Julie met up with us after she finished the 10K, and while she and Jill were riding Radiator Springs Racers again, I went into A Bug’s Land to sit and chill out for a bit. While I was checking messages on my phone, a cast member came up and said hi, and for some reason he started up a conversation about how he doesn’t trust MagicBands. I confessed that I am a Cast Member and that’s part of my project, and I put on the MagicBand I had brought with me for just such occasions, and I explained to him how they work and that he has nothing to fear. He was a smart guy – his name was Chris, he said he knew I’m a CM because he noticed my ID in my iPhone case. And we talked about technology. He says he had three Cisco certifications by age 18 and was well on his way to a great start in business, but he’s a thrillseeker and he wiped out on his mountain bike going down a hill at sixty miles an hour and had a concussion so bad he couldn’t remember his name for three weeks. That was seven years ago. He lost all his Cisco knowledge and has been working on relearning it. I wished him all the best.
Jill, Julie, and I saw the Aladdin stage show and walked around Paradise Pier for a while. We saw Mickey carrying his suitcase, and we saw Donald out for a stroll, neither of them with any handlers nearby. It seems the characters here are much more free to walk around without being mobbed by guests, and Disneyland guests themselves seem a lot more polite than the ravaging hordes who stampede through Disney World. This was strange and different to us.
We had dinner at the Naples Pizzeria restaurant at Downtown Disney, then returned to the vacation home and went to bed early again.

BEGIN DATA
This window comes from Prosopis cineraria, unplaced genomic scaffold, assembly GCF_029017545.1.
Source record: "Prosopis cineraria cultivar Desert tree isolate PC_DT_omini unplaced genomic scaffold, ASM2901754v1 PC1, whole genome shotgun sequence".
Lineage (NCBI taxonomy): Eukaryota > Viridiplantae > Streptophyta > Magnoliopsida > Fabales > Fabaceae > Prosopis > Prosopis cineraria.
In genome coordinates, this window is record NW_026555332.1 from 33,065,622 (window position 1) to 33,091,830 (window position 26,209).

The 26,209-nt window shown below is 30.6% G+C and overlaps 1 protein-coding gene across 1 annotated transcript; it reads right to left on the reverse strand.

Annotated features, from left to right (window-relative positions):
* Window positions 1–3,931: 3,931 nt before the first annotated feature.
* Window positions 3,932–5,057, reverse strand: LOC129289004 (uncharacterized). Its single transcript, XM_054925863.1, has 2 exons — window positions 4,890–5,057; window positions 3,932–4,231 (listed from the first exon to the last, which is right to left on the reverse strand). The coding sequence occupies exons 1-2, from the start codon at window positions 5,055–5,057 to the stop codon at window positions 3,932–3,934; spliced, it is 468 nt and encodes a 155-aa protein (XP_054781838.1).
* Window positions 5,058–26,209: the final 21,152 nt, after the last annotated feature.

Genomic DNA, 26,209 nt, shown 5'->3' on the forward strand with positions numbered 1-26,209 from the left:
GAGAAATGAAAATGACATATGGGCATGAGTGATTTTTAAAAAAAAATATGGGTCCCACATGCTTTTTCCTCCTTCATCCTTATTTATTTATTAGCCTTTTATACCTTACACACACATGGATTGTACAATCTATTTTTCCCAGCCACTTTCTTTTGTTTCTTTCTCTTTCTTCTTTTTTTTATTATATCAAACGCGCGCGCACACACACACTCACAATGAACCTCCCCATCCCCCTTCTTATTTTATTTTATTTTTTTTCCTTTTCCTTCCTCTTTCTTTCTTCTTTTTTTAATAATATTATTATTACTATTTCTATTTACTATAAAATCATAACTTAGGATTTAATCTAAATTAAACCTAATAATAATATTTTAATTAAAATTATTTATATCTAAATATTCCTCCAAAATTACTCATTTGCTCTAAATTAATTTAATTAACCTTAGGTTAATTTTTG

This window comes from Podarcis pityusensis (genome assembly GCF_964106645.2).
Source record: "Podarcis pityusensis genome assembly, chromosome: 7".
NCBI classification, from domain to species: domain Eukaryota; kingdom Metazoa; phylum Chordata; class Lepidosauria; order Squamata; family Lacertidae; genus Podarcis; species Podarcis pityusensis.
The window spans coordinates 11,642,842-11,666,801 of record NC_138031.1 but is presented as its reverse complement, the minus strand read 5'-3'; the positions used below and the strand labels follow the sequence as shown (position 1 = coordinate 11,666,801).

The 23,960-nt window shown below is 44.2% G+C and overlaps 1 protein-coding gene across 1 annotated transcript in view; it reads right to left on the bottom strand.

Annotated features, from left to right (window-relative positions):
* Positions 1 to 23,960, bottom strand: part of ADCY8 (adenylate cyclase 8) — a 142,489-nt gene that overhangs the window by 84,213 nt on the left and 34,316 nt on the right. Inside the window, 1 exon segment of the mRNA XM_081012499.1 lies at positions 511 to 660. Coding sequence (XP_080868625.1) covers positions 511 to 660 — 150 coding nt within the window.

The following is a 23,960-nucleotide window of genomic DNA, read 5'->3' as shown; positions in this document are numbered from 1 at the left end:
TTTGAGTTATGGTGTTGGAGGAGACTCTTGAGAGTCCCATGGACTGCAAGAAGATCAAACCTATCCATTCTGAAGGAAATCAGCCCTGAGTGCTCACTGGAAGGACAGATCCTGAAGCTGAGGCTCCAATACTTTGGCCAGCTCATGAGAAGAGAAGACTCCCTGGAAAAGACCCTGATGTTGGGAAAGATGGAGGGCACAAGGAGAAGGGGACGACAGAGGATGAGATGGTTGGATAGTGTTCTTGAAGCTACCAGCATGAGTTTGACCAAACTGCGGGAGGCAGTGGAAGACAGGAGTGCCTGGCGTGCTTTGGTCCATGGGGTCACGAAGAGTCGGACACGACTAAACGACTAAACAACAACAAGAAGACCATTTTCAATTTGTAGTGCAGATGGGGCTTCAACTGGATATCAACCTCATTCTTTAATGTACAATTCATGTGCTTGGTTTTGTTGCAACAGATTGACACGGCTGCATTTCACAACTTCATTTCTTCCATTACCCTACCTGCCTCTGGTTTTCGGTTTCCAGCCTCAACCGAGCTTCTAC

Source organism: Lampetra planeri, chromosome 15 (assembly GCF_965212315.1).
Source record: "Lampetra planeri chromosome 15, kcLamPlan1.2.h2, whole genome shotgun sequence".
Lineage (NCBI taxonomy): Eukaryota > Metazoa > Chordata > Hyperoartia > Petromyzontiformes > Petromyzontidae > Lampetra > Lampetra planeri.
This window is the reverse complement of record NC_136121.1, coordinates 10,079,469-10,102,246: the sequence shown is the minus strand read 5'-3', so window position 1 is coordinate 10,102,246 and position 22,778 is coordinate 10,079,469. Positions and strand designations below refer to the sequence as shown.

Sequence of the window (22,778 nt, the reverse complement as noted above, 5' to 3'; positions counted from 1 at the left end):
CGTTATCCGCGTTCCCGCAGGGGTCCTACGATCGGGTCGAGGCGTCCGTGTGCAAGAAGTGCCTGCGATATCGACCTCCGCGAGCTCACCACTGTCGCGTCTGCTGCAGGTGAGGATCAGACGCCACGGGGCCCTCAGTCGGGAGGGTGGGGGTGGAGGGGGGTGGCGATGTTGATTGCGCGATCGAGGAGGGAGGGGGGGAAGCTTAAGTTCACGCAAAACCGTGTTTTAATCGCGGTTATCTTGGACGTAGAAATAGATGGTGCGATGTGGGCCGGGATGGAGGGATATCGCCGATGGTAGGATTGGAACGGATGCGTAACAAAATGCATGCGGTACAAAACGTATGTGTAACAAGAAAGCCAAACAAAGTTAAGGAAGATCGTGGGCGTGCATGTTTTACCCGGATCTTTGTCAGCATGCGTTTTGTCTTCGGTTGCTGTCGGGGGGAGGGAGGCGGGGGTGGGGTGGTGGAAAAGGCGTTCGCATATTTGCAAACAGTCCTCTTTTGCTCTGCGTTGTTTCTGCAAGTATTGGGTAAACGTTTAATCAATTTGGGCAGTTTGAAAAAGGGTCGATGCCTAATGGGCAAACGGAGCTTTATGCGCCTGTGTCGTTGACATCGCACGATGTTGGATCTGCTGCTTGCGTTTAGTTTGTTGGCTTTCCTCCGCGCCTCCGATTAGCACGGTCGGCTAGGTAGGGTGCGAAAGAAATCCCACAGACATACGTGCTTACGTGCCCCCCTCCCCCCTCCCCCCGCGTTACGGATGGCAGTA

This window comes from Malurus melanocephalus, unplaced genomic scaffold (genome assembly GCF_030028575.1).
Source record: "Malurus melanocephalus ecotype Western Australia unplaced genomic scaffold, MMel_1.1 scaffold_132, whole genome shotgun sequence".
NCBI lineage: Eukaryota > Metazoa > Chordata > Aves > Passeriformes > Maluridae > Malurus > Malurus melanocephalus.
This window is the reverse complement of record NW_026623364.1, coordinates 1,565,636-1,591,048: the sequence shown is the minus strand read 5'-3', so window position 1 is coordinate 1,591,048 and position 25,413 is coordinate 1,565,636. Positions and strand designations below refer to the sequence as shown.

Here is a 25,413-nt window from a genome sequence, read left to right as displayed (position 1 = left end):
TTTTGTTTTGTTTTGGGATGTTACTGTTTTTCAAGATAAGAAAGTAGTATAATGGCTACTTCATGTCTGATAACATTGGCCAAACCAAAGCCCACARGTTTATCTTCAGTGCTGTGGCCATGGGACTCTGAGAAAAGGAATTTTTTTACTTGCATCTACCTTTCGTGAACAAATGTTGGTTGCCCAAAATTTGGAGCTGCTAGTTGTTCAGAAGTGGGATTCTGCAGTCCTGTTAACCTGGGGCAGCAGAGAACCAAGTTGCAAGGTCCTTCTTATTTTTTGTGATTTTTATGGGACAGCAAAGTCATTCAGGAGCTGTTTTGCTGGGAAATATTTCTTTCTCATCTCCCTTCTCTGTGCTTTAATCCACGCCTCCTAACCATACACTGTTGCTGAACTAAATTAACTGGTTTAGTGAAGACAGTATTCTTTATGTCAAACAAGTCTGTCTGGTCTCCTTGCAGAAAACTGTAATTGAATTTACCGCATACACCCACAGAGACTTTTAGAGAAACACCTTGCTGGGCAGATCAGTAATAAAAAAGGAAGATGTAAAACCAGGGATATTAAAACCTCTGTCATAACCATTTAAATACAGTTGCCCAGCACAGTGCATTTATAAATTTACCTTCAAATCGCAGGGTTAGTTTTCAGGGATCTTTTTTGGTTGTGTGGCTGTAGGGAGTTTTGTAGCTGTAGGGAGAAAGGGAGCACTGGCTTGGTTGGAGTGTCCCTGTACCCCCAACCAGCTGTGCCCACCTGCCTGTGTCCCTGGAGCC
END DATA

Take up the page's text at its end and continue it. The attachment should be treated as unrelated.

Sunday, May 10
This was the day of the Tinker Bell Half Marathon. We got up at some unholy hour again. Jill had a parking pass for the Simba lot from someone who had paid for some higher tier of half-marathon goodness but then decided not to use it. And the race finish line was in the Simba lot. How’s that for convenience?
While Jill and company half-marathoned, I sought a place to keep warm. I camped out in a gazebo in front of the Disneyland Hotel for a while, but that was still too cold, so finally I found a comfortable spot in the hotel’s Adventureland building and zoned out there for a while. I carefully watched her progress (using iPhone’s “Find My Friends”) and met her at the finish line.
We had breakfast at a nearby Denny’s, stopped by the vacation home to clean up, then went to California Adventure again. (Funny thing – the parking garage that we were directed to was closer to the vacation home than it was to the park; we took a free “ART” shuttle from there.) We got our photos taken with Oswald (whom we hadn’t ever seen before, because he’s not at Disney World!), we said hi to my coworker Patrick and our friend Keith who were also out there for the races, we rode the Monsters Inc. ride, and then we went to the Paradise Pier area where Jill and Julie rode some of the thrill rides while I explored. We had dinner at Ariel’s
Ghetto Grotto with everyone. I won points with the kids by telling Maya that I’m going to call her “Secret Agent June” and Andra that I’m going to call her “Secret Agent May” and that their au pair is now “Secret Agent April”. The kids decided to name me “Secret Agent November”.
Finally, we walked around Paradise Pier a while longer until we could get into our dining package special seating for the World of Color show, which was spectacular.
On the way out, long past dusk, we swung by Cars Land again to see it lit up for night. So much neon.
Monday, May 11